Film The Visual

How “Jennifer’s Body” Subverts Horror Narratives and Speaks to the Power of Women

As of Sept. 14, 2019, Karyn Kusama’s cult classic Jennifer’s Body is 10 years old. The film holds a special place for many lesbian, bisexual, and queer women because it centers on the relationship between Jennifer (Megan Fox) and Needy (Amanda Seyfried), rather than a heterosexual love story. The film was a victim of poor marketing at the time, but it stands as a testament to the power of relationships between women. 

Of the 10 top grossing films released the same year as Jennifer’s Body, none featured lesbian or bisexual leading women. In fact, most of the films on the top 10 list include a heterosexual couple as the dominant relationship in the story. Outside of homophobic jokes and sexualization of lesbians for the ogling male viewer, it was rare to see two teenage girls kissing on the big screen, let alone from two big stars like Fox and Seyfried. Unlike other lesbian classics like But I’m a Cheerleader (1999), Mulholland Drive (2001), and Bound (1996), Jennifer’s Body is rated PG-13, not R, which increased the number of young people able to watch the movie. Getting to see the relationship between two women unfold on-screen in Jennifer’s Body was likely a first for many budding lesbian and bi women. Their kiss was certainly gazed upon by male viewers, but the film was shot by women and for women.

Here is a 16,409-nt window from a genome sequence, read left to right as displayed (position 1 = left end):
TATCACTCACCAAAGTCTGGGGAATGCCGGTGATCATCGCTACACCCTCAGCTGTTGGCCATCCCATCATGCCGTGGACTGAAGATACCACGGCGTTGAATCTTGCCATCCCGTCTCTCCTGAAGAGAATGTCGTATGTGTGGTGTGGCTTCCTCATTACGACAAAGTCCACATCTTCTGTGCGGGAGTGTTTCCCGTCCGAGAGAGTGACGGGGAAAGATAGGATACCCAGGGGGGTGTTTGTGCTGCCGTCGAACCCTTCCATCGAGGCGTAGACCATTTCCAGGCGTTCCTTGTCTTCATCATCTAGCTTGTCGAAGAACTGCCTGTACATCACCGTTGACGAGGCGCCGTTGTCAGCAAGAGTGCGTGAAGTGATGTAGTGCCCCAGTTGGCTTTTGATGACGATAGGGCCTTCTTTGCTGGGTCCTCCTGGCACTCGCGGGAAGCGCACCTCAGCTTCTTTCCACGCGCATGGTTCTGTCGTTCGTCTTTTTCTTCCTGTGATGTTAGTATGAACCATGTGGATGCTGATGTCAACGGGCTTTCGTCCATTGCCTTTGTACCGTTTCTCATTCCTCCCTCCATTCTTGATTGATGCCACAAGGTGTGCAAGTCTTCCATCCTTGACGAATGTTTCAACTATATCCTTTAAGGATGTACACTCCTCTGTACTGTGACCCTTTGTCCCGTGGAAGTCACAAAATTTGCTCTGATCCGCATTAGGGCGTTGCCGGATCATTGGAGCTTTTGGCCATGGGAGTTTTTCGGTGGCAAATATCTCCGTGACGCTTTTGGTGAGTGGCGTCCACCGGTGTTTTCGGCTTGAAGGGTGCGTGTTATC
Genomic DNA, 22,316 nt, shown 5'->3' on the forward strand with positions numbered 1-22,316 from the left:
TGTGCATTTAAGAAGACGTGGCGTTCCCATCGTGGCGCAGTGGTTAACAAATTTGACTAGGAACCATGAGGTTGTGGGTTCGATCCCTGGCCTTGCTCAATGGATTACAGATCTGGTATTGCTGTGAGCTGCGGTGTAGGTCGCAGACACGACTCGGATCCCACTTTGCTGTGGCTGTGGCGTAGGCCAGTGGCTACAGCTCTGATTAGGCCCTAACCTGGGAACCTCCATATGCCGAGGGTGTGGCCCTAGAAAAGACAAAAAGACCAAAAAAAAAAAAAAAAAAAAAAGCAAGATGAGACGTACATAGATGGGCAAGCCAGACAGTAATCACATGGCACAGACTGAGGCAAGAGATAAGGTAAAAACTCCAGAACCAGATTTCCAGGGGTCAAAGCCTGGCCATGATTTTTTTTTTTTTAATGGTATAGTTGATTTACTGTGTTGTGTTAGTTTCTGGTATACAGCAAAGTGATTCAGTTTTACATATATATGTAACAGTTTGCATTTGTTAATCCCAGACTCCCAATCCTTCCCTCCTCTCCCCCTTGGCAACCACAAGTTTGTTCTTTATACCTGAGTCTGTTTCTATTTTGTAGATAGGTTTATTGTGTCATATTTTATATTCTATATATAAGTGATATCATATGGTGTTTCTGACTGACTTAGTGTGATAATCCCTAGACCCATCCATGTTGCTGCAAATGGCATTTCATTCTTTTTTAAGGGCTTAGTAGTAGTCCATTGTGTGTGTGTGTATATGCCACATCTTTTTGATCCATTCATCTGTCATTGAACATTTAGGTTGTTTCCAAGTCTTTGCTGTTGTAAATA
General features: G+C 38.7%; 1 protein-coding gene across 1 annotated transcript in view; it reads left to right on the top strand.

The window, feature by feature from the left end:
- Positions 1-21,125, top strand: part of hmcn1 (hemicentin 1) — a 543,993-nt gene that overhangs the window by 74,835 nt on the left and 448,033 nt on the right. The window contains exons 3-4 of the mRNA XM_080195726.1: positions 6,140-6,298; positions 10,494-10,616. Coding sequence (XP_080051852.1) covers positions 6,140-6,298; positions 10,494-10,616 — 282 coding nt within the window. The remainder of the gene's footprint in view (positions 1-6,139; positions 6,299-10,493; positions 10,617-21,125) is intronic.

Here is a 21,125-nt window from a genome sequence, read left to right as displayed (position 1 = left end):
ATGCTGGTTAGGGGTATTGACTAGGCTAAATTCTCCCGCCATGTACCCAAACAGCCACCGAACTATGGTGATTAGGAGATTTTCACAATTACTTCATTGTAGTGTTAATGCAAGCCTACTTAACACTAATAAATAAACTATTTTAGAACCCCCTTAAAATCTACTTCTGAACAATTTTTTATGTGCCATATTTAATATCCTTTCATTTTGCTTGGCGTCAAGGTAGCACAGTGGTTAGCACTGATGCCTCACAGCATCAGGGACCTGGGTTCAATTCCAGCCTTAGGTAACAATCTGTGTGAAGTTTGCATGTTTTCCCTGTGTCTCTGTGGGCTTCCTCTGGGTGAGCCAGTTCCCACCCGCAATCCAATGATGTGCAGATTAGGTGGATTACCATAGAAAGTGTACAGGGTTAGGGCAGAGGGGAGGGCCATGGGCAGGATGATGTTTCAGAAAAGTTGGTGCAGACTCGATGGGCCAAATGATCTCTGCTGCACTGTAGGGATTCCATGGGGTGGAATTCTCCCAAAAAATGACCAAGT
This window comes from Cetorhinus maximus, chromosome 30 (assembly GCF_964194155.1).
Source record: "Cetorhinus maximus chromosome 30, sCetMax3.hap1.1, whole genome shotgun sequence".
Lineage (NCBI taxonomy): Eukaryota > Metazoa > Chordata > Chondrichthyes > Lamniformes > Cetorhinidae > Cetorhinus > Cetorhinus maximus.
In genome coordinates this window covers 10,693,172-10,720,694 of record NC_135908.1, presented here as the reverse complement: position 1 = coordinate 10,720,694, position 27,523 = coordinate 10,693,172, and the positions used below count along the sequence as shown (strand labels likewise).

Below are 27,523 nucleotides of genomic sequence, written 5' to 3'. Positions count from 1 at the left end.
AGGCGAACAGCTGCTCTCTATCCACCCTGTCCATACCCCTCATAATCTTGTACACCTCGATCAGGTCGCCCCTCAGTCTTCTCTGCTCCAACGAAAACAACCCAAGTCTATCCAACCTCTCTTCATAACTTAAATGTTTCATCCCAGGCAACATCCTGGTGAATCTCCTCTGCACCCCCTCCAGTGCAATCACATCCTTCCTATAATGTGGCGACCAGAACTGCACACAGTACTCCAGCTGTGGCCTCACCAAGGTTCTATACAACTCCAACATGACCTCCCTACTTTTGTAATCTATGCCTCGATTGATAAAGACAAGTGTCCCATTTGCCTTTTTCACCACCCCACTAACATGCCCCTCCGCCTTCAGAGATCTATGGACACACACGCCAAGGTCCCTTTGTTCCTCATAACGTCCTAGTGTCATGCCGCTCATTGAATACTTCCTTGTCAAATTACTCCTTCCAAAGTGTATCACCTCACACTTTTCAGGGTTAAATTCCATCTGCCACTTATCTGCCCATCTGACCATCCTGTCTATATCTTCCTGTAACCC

Kusama has said the film was not marketed the way she wanted, which contributed to some of its negative feedback. The marketing campaign leaned heavily on porn-like imagery to draw in audiences, featuring Fox in evocative stances and a schoolgirl outfit. Fox’s character is definitely sexual, but contrary to what the hypersexual posters would lead viewers to expect, the film is not degrading or misogynist. Instead, it’s surprisingly progressive. The film flips traditional horror tropes and crafts an altogether empowering narrative. After a near-death experience, Jennifer develops invincibility and the desire to eat men, essentially becoming a succubus. Though she is one of the villains of the story, her character is still subversive. From Halloween to American Psycho, most canonical movie murderers are men, and often, their victims, or intended victims that become survivors, are women. The murder scenes tend to sexualize the women, and many depict sexual violence onscreen. This is turned on its head in Jennifer’s Body. During one of her three kills, Jennifer flirts with a football player and then leads him to the woods with her, presumably to hook up. Instead, she eats him. Jennifer holds the power in the situation because she’s the one with supernatural abilities and hidden murderous intentions. This gender-swapping of the killer-victim relationship is important because it shows that women do not inherently need to be victimized for a scene to feel horrific. Women’s supposed victimhood is a result of misogyny and an adherence to tired horror tropes, not reality.